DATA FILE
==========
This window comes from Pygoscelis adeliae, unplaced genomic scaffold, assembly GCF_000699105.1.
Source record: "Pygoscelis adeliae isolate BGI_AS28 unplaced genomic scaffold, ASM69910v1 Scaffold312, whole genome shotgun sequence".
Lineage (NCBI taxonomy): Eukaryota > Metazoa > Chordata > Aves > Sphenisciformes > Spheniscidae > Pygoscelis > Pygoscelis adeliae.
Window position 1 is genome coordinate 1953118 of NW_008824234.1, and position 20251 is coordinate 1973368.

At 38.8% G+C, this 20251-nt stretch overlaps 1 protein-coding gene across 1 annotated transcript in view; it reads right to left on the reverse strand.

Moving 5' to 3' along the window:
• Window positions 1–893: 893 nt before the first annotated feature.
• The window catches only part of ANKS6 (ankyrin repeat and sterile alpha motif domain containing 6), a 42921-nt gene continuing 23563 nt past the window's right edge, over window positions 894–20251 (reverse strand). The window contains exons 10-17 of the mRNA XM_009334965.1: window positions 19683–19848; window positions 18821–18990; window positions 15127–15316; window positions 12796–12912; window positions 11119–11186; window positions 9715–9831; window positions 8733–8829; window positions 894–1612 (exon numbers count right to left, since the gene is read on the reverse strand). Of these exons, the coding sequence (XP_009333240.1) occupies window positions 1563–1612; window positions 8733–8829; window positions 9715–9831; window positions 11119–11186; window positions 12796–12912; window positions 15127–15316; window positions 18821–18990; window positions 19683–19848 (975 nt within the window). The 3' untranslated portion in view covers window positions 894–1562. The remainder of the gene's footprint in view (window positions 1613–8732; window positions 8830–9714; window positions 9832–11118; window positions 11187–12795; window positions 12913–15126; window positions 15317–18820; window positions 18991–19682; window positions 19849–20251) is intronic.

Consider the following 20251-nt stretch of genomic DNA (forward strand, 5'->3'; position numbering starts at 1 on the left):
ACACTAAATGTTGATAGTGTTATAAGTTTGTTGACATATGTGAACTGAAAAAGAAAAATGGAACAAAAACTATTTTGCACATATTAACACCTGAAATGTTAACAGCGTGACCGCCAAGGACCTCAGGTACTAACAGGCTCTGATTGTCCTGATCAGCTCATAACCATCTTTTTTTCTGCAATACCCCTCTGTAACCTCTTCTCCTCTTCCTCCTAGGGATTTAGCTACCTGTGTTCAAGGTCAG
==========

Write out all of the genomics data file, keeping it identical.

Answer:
This window comes from Pygoscelis adeliae, unplaced genomic scaffold, assembly GCF_000699105.1.
Source record: "Pygoscelis adeliae isolate BGI_AS28 unplaced genomic scaffold, ASM69910v1 Scaffold312, whole genome shotgun sequence".
Lineage (NCBI taxonomy): Eukaryota > Metazoa > Chordata > Aves > Sphenisciformes > Spheniscidae > Pygoscelis > Pygoscelis adeliae.
Window position 1 is genome coordinate 1953118 of NW_008824234.1, and position 20251 is coordinate 1973368.

At 38.8% G+C, this 20251-nt stretch overlaps 1 protein-coding gene across 1 annotated transcript in view; it reads right to left on the reverse strand.

Moving 5' to 3' along the window:
• Window positions 1–893: 893 nt before the first annotated feature.
• The window catches only part of ANKS6 (ankyrin repeat and sterile alpha motif domain containing 6), a 42921-nt gene continuing 23563 nt past the window's right edge, over window positions 894–20251 (reverse strand). The window contains exons 10-17 of the mRNA XM_009334965.1: window positions 19683–19848; window positions 18821–18990; window positions 15127–15316; window positions 12796–12912; window positions 11119–11186; window positions 9715–9831; window positions 8733–8829; window positions 894–1612 (exon numbers count right to left, since the gene is read on the reverse strand). Of these exons, the coding sequence (XP_009333240.1) occupies window positions 1563–1612; window positions 8733–8829; window positions 9715–9831; window positions 11119–11186; window positions 12796–12912; window positions 15127–15316; window positions 18821–18990; window positions 19683–19848 (975 nt within the window). The 3' untranslated portion in view covers window positions 894–1562. The remainder of the gene's footprint in view (window positions 1613–8732; window positions 8830–9714; window positions 9832–11118; window positions 11187–12795; window positions 12913–15126; window positions 15317–18820; window positions 18991–19682; window positions 19849–20251) is intronic.

Consider the following 20251-nt stretch of genomic DNA (forward strand, 5'->3'; position numbering starts at 1 on the left):
ACACTAAATGTTGATAGTGTTATAAGTTTGTTGACATATGTGAACTGAAAAAGAAAAATGGAACAAAAACTATTTTGCACATATTAACACCTGAAATGTTAACAGCGTGACCGCCAAGGACCTCAGGTACTAACAGGCTCTGATTGTCCTGATCAGCTCATAACCATCTTTTTTTCTGCAATACCCCTCTGTAACCTCTTCTCCTCTTCCTCCTAGGGATTTAGCTACCTGTGTTCAAGGTCAG